Corporal István Semetka (Ferenc Szabó) is a soldier in the Hungarian Army. Allied to the Nazis, Semetka’s unit is charged with hunting down partisans, along with anyone who aids them, in the dark, dense forests of Eastern Europe. Weary, they traipse from village to village, taking what they want and killing with impunity. When they’re attacked by a band of partisans, it is assumed that the village they just left informed on their location. With his superiors killed in the skirmish, Semetka finds himself in charge, a position his temperament is unsuited for. Unlike many of his comrades, Semetka has managed to retain a degree of his humanity, as evinced in his unwillingness to be cruel. But having spent eight months on duty, that small glimmer of decency dims with each passing day. In its place is a blankness – unresponsive to the atrocities unfolding around him. But Semetka still has a line he will not cross.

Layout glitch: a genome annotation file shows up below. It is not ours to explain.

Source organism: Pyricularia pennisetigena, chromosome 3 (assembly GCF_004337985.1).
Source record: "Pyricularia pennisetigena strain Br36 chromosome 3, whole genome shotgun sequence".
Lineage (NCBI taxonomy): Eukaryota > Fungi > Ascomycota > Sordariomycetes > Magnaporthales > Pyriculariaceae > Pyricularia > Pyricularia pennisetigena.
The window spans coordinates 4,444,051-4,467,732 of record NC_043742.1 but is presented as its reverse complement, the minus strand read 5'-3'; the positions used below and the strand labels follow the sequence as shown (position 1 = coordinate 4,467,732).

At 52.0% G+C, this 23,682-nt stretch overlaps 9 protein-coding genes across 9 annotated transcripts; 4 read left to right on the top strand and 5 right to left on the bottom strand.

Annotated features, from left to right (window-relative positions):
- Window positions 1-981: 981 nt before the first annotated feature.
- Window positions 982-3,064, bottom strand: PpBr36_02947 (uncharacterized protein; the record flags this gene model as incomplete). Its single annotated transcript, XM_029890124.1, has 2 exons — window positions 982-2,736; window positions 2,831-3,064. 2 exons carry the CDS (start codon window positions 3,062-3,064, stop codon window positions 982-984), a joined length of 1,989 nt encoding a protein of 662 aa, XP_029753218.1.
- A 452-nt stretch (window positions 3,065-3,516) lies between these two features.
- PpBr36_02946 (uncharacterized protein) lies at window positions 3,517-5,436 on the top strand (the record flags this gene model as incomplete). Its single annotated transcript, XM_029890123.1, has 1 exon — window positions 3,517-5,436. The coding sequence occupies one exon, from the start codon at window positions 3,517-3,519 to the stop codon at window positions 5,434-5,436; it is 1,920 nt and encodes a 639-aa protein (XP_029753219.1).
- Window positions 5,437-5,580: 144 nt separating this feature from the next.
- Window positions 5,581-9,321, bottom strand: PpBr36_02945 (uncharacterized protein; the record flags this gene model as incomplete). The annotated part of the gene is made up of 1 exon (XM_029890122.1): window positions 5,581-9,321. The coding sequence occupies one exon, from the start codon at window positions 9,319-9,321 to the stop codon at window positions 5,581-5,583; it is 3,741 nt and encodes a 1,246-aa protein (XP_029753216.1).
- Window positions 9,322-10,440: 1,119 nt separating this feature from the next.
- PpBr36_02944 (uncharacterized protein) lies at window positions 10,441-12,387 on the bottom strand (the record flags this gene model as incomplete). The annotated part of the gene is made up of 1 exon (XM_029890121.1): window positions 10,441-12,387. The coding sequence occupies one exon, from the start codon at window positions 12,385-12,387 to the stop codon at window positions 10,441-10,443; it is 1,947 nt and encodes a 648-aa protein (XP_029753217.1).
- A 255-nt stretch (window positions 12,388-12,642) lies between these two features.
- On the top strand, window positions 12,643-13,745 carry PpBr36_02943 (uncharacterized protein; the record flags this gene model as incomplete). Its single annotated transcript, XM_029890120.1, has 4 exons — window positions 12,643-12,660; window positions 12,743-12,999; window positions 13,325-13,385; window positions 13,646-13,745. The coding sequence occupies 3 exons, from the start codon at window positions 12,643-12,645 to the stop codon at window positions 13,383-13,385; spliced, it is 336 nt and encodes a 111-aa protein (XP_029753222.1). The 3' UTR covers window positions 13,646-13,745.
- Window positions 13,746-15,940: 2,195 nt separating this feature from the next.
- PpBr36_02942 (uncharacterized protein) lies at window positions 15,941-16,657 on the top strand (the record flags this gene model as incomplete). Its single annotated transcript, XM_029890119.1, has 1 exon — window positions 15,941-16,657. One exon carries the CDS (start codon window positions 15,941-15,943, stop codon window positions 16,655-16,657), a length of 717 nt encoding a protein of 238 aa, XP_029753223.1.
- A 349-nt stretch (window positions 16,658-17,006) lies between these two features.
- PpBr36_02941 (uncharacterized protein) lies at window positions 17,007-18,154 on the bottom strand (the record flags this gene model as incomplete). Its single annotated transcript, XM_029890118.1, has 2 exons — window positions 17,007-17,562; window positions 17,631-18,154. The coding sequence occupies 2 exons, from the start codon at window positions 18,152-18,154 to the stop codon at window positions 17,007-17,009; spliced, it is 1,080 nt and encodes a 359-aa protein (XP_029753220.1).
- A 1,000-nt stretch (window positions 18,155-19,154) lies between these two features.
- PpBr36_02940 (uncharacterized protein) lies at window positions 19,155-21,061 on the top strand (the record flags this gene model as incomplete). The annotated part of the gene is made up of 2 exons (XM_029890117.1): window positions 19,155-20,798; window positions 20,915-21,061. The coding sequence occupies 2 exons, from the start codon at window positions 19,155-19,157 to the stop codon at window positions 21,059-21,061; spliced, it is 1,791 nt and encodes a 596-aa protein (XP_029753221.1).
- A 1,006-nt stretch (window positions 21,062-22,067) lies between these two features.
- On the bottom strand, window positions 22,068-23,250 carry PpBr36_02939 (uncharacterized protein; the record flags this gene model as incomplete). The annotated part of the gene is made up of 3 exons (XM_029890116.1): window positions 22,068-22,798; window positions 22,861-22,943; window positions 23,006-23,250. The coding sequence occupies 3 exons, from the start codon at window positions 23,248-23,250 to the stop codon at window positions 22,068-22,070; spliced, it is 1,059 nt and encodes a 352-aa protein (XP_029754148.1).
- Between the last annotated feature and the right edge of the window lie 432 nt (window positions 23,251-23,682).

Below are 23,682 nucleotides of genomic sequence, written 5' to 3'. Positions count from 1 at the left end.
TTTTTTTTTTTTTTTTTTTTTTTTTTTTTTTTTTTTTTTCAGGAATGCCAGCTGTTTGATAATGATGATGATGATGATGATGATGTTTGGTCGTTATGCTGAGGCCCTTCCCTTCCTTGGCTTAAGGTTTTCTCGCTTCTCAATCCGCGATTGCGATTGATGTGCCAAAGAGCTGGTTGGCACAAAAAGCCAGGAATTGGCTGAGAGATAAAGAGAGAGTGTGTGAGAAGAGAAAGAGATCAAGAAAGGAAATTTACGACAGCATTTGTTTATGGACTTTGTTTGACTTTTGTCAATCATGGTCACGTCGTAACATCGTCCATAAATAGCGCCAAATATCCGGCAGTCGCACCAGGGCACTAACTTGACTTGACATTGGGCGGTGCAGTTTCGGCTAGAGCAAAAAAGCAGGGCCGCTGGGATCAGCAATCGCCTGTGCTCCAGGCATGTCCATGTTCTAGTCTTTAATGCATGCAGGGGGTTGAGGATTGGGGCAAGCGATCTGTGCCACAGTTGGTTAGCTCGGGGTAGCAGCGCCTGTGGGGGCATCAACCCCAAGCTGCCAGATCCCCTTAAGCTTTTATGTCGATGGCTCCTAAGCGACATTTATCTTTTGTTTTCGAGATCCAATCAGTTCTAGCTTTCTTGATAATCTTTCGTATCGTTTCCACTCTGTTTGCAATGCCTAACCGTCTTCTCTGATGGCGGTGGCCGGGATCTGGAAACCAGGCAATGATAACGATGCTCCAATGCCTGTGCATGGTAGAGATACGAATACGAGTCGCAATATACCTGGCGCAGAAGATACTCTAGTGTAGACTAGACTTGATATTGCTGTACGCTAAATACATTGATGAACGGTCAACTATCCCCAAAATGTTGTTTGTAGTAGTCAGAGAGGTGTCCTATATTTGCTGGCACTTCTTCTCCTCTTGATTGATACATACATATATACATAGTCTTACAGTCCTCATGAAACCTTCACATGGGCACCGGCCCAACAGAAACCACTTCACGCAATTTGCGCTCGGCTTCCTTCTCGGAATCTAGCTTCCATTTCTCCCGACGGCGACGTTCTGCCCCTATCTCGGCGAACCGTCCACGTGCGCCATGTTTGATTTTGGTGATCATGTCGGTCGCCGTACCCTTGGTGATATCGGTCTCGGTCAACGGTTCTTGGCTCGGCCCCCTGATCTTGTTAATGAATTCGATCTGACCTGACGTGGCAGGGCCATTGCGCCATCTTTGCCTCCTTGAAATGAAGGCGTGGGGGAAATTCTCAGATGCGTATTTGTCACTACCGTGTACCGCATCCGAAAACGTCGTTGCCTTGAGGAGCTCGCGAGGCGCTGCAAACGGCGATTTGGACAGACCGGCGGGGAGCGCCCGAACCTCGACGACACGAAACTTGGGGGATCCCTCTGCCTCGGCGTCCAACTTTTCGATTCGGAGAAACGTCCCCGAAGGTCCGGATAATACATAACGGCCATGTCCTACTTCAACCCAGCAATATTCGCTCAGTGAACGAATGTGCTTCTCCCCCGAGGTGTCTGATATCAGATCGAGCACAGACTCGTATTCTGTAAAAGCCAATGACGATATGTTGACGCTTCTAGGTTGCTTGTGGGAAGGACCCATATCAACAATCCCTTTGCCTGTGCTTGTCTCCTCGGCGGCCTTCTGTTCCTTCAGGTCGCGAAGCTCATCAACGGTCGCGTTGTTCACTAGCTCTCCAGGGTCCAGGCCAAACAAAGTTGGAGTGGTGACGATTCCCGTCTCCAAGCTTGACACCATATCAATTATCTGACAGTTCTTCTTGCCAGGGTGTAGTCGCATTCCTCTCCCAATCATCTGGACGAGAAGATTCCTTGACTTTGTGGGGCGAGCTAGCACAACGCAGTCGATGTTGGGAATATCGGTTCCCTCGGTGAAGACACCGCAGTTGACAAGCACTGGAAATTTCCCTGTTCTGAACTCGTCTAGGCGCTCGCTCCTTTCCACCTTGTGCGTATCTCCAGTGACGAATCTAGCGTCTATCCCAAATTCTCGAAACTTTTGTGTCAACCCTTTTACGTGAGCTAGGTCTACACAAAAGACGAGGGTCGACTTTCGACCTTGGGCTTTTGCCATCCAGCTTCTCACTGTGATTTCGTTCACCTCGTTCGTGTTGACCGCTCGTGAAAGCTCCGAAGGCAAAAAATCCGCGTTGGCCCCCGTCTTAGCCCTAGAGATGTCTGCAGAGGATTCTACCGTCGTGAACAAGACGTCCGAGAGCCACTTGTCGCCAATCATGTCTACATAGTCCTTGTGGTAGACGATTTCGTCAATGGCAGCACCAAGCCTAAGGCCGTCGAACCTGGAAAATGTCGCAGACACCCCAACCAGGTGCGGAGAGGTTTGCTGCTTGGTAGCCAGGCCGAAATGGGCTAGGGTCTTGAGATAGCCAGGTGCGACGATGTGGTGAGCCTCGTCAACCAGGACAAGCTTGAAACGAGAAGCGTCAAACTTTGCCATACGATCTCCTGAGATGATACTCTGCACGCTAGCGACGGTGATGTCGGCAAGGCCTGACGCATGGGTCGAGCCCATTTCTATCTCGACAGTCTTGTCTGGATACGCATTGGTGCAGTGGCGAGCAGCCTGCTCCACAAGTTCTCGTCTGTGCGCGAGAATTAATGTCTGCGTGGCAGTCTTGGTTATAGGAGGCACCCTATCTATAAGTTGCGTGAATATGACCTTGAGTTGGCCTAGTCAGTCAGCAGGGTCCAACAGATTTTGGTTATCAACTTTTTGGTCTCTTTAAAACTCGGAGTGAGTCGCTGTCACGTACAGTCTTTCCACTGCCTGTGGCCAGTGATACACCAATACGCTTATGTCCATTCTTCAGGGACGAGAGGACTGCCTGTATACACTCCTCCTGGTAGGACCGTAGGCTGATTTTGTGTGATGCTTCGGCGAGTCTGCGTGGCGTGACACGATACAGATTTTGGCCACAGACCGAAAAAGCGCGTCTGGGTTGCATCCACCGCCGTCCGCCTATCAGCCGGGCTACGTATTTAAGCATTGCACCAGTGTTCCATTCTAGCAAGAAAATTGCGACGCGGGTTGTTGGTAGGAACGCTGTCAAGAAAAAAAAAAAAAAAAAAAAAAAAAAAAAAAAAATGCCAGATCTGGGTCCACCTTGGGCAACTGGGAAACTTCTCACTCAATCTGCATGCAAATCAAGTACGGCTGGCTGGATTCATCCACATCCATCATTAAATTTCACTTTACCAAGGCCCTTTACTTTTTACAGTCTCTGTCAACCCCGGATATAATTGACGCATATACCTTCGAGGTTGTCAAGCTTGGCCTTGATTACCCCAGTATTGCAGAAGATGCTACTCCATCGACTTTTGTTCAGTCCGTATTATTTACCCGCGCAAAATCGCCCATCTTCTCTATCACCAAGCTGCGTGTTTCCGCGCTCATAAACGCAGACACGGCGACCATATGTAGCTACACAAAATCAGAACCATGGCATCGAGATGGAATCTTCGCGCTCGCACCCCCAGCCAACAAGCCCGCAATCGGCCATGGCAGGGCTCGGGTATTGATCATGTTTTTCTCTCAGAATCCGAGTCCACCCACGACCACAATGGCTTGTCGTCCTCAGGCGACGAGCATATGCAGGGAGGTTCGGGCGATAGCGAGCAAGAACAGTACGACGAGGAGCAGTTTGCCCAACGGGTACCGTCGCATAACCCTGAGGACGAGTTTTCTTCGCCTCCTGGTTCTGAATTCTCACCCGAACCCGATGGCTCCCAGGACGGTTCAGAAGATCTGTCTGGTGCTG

The way the Nagy introduces us to this world, with no immediate indication of what era we’re in echoes a number of recent films set in Eastern Europe during the same conflict. Ukrainian director Sergey Loznitsa’s In the Fog (2012), which unfolds along the Eastern Frontier in 1942, details a world that appears to exist at one remove from the mid-20th century. Likewise, Czech director Václav Marhoul’s The Painted Bird (2020), based on the novel by acclaimed writer Jerzy Kosinski and telling the story of the indignities suffered and atrocities witnessed by a young Jewish boy (Petr Kotlár) as he attempts to make his way home across a war-torn countryside, is even more emphatic in suggesting a world that has barely changed in centuries. The machinery of war might have progressed, but the mindset of some communities has not altered through the generations. Like Nagy’s film, Marhoul makes the most of the Czech landscape in creating this world. The woods young Joska journeys through allow him to disappear from certain potential threats, but within them are other untold dangers.